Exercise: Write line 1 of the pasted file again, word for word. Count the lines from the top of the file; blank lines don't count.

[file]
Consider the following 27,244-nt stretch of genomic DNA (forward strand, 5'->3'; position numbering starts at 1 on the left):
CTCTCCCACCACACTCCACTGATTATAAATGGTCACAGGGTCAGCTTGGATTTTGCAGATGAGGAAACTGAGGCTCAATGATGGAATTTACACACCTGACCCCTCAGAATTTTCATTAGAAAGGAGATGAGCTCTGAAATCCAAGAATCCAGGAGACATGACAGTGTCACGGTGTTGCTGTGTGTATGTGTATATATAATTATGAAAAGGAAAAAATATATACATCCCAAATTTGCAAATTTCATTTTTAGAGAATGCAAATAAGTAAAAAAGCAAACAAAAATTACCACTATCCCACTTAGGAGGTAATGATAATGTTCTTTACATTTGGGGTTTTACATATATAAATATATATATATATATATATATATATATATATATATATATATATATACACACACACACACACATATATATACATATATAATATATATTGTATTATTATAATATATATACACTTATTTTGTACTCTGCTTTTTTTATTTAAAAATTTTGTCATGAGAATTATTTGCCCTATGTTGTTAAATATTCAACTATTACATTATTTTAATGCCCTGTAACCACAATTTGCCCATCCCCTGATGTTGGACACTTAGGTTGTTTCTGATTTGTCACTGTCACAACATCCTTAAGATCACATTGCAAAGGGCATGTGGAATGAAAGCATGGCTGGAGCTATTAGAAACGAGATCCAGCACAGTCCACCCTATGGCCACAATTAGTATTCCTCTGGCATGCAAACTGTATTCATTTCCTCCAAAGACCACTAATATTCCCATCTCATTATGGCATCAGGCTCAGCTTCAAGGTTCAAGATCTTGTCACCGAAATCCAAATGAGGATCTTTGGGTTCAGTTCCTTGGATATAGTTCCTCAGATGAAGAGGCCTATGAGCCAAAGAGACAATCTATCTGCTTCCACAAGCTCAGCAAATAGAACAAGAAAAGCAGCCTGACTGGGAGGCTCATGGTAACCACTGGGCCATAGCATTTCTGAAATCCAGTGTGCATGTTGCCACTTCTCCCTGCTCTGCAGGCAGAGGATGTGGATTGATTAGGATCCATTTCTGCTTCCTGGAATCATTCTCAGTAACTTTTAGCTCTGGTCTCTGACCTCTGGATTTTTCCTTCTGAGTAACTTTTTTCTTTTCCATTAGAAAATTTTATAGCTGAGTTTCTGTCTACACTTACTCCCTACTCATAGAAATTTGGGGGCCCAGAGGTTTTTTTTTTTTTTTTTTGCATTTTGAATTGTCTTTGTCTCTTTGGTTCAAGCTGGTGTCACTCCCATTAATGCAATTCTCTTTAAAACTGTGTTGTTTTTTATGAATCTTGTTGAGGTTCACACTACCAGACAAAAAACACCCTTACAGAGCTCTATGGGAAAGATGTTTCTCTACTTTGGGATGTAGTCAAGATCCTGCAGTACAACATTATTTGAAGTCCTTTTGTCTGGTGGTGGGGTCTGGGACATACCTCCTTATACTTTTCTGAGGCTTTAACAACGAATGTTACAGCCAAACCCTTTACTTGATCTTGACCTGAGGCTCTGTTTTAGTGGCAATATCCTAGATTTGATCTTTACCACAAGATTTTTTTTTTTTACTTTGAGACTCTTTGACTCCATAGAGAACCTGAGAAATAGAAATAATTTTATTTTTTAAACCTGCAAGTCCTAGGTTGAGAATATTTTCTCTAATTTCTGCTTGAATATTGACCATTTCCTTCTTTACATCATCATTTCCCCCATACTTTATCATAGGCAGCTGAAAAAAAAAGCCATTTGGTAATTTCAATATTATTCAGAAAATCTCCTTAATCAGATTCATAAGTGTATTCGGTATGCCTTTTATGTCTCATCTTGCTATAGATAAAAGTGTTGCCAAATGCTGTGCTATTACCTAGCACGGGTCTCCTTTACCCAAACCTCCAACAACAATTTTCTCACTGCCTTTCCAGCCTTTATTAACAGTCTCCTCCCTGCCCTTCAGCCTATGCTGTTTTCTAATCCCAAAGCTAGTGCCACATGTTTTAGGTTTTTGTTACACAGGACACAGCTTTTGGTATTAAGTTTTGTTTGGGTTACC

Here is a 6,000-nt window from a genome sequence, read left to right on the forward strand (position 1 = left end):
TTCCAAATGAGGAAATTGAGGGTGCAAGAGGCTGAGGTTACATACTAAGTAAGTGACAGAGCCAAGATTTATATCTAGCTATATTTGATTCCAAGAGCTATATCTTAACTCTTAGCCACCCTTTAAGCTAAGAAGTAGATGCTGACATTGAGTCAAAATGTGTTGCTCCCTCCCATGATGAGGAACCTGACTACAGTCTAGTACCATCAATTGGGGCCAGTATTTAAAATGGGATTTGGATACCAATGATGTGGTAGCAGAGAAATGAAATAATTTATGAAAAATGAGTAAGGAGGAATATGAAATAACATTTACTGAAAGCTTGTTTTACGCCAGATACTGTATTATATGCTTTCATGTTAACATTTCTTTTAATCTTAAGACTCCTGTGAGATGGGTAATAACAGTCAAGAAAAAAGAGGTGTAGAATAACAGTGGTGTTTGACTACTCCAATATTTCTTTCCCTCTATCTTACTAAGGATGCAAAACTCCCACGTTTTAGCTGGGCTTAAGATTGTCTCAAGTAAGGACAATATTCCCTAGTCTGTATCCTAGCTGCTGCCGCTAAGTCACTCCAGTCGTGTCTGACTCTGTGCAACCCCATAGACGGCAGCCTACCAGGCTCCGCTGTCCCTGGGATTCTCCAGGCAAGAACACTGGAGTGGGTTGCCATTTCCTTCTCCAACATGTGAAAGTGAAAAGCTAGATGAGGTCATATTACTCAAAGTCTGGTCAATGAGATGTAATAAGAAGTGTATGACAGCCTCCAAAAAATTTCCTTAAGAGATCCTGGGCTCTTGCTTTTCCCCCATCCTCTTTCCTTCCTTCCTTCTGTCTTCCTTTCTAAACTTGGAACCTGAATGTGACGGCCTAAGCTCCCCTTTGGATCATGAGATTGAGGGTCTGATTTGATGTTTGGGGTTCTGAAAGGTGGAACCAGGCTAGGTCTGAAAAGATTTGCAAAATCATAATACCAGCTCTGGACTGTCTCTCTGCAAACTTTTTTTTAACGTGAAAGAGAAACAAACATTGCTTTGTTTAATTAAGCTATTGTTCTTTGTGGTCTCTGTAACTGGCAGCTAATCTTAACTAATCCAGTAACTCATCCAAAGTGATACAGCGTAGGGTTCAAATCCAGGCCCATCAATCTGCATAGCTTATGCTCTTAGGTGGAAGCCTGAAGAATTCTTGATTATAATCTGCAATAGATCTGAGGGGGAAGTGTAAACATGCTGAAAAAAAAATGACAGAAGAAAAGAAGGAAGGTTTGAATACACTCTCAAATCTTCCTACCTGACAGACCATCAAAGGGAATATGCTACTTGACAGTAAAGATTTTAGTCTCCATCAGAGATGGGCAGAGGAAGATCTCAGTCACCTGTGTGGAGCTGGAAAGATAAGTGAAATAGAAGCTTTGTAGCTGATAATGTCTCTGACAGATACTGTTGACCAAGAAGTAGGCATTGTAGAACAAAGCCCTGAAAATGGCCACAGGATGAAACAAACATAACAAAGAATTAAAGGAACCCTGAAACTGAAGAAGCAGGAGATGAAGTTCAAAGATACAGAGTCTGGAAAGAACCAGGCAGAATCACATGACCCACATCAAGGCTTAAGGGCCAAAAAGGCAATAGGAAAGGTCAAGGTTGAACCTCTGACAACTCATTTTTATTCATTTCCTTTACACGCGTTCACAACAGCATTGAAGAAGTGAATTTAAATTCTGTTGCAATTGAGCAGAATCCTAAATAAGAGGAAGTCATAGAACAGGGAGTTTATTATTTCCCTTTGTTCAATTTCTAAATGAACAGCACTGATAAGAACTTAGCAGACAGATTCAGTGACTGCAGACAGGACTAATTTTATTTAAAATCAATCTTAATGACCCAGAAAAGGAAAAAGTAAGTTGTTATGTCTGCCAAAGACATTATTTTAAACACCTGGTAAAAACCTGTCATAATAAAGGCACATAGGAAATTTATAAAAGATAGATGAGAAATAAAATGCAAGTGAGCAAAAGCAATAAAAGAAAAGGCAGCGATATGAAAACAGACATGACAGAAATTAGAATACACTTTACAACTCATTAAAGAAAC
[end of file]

Consider the following 27,244-nt stretch of genomic DNA (forward strand, 5'->3'; position numbering starts at 1 on the left):